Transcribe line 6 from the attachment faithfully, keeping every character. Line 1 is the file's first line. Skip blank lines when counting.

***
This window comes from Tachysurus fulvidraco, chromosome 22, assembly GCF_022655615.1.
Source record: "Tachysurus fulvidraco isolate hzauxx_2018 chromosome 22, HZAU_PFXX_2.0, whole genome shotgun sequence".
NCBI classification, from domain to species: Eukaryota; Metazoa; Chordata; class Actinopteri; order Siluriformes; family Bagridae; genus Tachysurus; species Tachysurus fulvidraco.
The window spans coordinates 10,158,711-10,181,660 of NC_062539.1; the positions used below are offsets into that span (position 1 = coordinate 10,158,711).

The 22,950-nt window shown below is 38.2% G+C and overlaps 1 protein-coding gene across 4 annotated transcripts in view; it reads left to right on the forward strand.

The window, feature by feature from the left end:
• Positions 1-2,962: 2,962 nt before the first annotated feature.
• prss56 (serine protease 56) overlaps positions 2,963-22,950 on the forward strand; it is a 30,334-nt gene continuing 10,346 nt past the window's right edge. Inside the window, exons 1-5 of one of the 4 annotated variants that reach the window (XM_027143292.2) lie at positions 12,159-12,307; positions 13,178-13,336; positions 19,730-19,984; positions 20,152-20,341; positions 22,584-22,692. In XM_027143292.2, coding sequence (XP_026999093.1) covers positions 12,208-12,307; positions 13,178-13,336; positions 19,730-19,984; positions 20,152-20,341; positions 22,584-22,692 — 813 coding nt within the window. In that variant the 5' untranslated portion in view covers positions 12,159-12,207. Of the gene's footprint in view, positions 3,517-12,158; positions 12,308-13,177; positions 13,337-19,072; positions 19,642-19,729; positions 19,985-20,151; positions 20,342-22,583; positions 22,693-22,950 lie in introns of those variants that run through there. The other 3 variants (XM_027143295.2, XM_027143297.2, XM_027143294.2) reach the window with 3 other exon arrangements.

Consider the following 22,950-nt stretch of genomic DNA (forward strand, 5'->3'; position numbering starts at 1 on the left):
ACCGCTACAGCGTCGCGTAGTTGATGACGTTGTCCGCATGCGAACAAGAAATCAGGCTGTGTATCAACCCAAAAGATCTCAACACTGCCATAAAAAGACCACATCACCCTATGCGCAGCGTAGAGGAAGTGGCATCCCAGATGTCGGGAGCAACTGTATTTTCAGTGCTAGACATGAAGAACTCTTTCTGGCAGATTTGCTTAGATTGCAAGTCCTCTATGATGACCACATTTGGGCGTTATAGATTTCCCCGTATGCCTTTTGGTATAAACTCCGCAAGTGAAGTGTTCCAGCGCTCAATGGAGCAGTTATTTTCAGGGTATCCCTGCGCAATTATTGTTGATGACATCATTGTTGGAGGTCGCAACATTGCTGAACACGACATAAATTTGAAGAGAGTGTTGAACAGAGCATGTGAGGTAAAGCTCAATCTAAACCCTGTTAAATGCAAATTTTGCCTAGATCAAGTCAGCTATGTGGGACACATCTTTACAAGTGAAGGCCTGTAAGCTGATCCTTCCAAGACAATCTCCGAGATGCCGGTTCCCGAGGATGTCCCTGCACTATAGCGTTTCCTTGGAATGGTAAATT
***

The window, feature by feature from the left end: